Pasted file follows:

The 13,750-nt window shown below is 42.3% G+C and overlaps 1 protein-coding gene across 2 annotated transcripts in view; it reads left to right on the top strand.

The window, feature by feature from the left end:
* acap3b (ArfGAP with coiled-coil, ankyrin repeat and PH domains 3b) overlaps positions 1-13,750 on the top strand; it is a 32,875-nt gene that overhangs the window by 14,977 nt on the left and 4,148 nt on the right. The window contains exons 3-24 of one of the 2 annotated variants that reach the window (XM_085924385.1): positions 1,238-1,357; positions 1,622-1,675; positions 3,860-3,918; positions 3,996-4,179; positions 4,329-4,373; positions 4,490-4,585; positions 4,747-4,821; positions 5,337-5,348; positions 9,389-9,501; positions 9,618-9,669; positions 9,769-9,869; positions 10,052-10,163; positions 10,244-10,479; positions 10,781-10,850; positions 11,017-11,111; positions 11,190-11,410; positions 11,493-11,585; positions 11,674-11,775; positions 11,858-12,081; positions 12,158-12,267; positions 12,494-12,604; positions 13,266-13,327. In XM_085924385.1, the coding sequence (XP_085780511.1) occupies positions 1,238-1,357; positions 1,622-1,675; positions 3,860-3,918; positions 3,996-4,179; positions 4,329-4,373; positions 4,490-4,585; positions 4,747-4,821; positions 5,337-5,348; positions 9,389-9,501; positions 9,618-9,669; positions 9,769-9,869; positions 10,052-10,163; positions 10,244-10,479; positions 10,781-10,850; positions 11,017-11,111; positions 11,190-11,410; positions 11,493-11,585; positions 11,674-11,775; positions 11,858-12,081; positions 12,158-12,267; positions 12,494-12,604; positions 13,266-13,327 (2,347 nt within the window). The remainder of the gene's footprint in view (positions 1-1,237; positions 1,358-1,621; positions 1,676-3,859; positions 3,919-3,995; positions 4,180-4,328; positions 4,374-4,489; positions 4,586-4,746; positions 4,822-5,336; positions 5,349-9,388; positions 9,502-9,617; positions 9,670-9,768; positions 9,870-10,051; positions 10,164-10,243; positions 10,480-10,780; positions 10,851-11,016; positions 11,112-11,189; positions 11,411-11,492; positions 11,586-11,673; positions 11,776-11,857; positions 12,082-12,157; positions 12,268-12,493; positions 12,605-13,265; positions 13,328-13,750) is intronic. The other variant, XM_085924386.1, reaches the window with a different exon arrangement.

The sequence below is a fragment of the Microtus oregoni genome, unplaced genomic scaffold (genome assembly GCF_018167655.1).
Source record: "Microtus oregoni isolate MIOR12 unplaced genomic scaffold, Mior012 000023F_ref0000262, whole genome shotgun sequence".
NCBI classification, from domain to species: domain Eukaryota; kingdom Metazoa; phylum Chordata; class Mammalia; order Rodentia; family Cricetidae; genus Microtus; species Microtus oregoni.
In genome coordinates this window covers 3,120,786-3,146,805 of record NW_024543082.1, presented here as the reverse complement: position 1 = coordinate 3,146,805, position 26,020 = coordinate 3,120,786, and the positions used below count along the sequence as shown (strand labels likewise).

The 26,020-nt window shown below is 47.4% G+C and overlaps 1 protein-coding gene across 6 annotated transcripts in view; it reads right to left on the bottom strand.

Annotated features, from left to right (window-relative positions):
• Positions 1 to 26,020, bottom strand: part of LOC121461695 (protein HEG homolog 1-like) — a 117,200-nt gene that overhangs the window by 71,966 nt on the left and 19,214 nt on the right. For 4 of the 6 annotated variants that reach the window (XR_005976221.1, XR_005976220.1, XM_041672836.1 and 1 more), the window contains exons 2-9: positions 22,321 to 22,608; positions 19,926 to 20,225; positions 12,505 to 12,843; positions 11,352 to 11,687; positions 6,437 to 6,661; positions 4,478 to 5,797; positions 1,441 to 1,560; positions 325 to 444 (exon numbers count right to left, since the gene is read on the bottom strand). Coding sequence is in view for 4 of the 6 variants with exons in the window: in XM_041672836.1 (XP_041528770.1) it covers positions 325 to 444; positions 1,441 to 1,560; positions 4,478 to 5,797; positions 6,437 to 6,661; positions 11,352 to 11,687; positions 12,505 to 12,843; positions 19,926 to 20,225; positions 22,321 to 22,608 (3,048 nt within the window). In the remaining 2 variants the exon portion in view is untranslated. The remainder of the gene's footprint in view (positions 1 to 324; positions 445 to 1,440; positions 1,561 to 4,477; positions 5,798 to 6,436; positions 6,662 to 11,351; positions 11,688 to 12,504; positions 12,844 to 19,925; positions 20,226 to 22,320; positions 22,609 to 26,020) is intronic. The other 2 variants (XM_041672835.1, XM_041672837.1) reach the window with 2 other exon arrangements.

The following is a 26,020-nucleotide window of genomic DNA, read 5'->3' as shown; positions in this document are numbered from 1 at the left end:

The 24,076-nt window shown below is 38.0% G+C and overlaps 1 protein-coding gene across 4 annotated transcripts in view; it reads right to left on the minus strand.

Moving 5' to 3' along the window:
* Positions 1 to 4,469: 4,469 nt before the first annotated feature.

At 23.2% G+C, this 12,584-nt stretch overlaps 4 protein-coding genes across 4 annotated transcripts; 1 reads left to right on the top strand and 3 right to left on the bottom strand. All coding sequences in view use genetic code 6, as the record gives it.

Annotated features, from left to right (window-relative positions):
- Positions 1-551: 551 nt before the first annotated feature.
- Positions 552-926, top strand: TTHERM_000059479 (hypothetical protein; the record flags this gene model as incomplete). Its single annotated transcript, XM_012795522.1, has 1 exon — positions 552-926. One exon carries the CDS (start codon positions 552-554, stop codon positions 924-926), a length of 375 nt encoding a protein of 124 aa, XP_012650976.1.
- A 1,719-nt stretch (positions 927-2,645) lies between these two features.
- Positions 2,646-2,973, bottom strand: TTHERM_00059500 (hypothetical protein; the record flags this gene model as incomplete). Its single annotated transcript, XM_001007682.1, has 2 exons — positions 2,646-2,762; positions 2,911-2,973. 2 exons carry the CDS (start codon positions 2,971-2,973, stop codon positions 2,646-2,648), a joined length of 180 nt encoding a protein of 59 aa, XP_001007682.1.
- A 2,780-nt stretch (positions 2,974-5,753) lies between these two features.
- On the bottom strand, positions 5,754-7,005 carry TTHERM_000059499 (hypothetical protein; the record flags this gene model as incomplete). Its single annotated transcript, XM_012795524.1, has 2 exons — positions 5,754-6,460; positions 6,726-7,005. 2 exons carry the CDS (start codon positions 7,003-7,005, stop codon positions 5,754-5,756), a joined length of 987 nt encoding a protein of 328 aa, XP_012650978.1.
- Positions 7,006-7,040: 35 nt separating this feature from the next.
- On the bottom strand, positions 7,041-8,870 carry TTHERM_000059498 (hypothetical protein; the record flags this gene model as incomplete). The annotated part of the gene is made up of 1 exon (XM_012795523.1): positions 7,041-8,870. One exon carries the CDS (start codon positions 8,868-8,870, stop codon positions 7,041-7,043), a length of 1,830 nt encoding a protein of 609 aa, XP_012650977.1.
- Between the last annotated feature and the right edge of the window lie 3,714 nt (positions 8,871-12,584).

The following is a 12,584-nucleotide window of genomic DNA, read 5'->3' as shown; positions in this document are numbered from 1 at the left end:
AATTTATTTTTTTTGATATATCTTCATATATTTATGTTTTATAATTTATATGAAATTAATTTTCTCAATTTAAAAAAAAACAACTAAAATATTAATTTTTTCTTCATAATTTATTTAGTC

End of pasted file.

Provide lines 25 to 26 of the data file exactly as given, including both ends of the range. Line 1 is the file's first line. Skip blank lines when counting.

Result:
- Between the last annotated feature and the right edge of the window lie 3,714 nt (positions 8,871-12,584).

The following is a 12,584-nucleotide window of genomic DNA, read 5'->3' as shown; positions in this document are numbered from 1 at the left end: